Defence Minister, Jaroslav Tvrdik, visited the Czech chemical warfare unit in Kuwait on Tuesday with a special surprise to take the soldier's minds off the stress and psychological burden of their work. Czech singers Anna K and Daniel Landa held a concert for around 400 soldiers that are currently stationed in the Gulf at Camp Dauha.
February 15th marks the 439th anniversary of the birth of the famous Italian scientist, Galileo Galilei. And it is on this anniversary that Czech singer Janek Ledecky intends to introduce his new musical project to the Czech audience. So far, over 40,000 tickets have been sold for Galileo, which as the name already explains features the remarkable physician, astronomer, mathematician, and philosopher as the leading character.
The Czech Philharmonic left for the United States on Wednesday ahead of fifteen concerts in several concert halls throughout the country. Three of the most prestigious will be held at New York's Carnegie Hall on the 20th, 21st, and 23rd of February. The concerts will include works by Russian composers Dimitrij Sostakovic and Sergei Prokofiev as well as symphonies by Dvorak and Rachmaninov. The Czech Philharmonic is expected to stay in the US until March 7th.
Prague's Theatre Institute has released two publications that total over one thousand pages. The first features works by the contemporary British playwright of Czech origin, Tom Stoppard. Tom Stoppard was born as "Tom Straussler" in the Moravian town of Zlin, Czechoslovakia on July 3, 1937. To escape the Nazis, his family moved to Singapore in 1939 but was forced to flee Singapore just two years later in 1941, shortly before the Japanese invasion. Still a young boy, Tom fled to Darjeeling, India with his mother and brother. His father was killed during the invasion. In 1946, the family emigrated to England and Tom took up the name Stoppard after his mother re-married a major in the British army. At the age of 17, after his second year of secondary school, Tom Stoppard left school to work as a journalist. Showing a talent for dramatic criticism, he served as freelance drama critic for the British literary magazine SCENE, writing both under his own name and the pseudonym William Boot. He also started writing plays for radio and television and soon managed to secure himself a literary agent. His first major success came with Rosencrantz and Guildenstern are Dead (1966), which literary gained him fame as a modern playwright overnight when it opened in London in 1967. The play, which records the tale of Hamlet as told from the view of Rosencrantz and Guildenstern, two minor characters in Shakespeare's play, was immediately labelled as a modern dramatic masterpiece. Radio Prague spoke to Michal Zantovsky who translated one of the plays in the collection into Czech:
"The publication is a volume of six plays by Tom Stoppard who for some time has been one of the favourite playwrights in this country."
Why did you choose to translate this author and part of this book?
"I did it before 1989, I think in 1986 or 1987. The play is called Travesties and it's a play about three historical characters' twist, on Tzara, the founder of Dadaism, James Joyce, the author of Ulysses, and Ulyanov [Lenin], the leader of the Russian October Revolution. It was still in the times of communism, so it was a very risky subject to translate and we couldn't find anyone to produce the play, so we produced it ourselves in the end in a small amateur theatre in 1988. The authorities then did not think too highly of our efforts."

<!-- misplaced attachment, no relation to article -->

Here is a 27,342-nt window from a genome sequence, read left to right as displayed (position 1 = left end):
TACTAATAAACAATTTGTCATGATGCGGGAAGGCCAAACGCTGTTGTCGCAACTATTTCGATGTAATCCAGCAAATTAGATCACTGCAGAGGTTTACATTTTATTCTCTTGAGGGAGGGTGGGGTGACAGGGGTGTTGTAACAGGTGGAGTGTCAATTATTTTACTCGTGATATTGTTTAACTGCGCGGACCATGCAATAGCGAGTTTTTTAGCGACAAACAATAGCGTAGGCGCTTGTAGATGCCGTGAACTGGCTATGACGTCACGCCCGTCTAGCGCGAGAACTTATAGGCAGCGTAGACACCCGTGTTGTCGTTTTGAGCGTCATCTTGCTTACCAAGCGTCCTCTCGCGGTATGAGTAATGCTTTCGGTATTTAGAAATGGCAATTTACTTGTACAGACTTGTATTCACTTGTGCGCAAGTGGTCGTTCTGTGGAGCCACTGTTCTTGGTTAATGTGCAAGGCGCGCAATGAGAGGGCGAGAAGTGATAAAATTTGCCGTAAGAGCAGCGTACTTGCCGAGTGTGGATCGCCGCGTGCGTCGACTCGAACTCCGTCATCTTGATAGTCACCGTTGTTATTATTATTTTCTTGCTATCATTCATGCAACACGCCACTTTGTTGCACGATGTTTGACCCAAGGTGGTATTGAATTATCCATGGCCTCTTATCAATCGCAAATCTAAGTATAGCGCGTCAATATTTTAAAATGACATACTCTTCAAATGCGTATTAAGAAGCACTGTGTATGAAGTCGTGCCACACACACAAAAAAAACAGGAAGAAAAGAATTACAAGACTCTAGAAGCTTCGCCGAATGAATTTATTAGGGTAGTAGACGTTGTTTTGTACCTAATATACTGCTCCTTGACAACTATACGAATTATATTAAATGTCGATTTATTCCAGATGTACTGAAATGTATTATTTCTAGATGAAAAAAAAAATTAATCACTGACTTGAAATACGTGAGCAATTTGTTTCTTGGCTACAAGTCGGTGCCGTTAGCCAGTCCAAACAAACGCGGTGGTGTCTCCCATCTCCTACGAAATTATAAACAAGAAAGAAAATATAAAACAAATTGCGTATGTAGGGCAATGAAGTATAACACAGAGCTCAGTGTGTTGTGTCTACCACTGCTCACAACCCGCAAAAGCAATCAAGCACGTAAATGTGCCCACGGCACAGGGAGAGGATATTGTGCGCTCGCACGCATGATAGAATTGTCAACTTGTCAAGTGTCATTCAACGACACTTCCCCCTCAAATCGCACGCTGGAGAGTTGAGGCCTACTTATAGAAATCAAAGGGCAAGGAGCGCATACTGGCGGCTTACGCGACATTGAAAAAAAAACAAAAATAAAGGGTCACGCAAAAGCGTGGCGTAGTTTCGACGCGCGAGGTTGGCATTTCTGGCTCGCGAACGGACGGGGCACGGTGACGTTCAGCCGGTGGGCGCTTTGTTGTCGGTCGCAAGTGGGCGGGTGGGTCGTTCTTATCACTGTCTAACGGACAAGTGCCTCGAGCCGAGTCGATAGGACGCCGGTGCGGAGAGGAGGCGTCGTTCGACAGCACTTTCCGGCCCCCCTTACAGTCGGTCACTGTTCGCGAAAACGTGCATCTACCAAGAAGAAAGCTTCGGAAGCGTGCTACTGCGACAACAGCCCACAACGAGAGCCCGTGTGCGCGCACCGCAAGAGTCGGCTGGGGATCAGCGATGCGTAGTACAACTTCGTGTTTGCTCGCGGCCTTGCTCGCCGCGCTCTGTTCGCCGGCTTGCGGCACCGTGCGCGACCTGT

What sort of readers is the book trying to attract in the Czech Republic?
"Tom Stoppard is a playwright for middle class, educated audiences. His plays are comedies on serious subjects, which require some considerable education on the part of the audience. So the plays will be of interest to many Czech readers and hopefully also to theatre producers and directors."
The second publication released by the Theatre Institute is a Czech translation of a collection of ten works by playwright Odon von Horvath. Mr Horvath, who was born in Fiume, Hungary, on December 9, 1901, studied in Budapest and Vienna before moving to Germany where he planned to stay for good. In reaction to the negative political climate, Horvath took up playwriting, using it as a means to criticise and attack fascism with plays such as Tales from the Vienna Woods ( 1930), a travesty about indifferent townspeople who casually stand by and watch Nazi forces rise to power. Along with other works such as Revolt on Hill 3018 (1927) and Kasimir and Karoline (1931), this play won Horvath considerable admiration from the intellectuals of his day and even landed him the Kleist Prize in 1931. But while his theatrical activities gained him much attention, they also soon endangered his life, forcing Horvath to flee Germany in 1933. The courageous Horvath then moved to Austria where he continued to write both plays and novels, the most acclaimed of which include The Stranger from the Seine (1933) and Figaro Gets a Divorce (1937). He died on June 1, 1938, in Paris, France, during a storm, when a falling tree branch fell upon him.
And finally, the National Gallery has prepared a special programme in light of Valentine's Day called St. Valentyne and Art. Besides numerous surprises, every couple that visits the gallery on Friday also gets one free ticket that is valid for all permanent expositions and other exhibitions including Joseph Koudelka's photography and the Vaclav Brozik exhibition.
Language exams for foreigners seeking permanent residency permit to become tougher
Czech teenager builds second-largest ever Millennium Falcon LEGO model
Gunman kills six patients in Ostrava hospital, two more fighting for their lives
HN: Developers aiming to sell co-living concept in Prague
Veronika Čáslavová: sex trafficking still a taboo topic in Czechia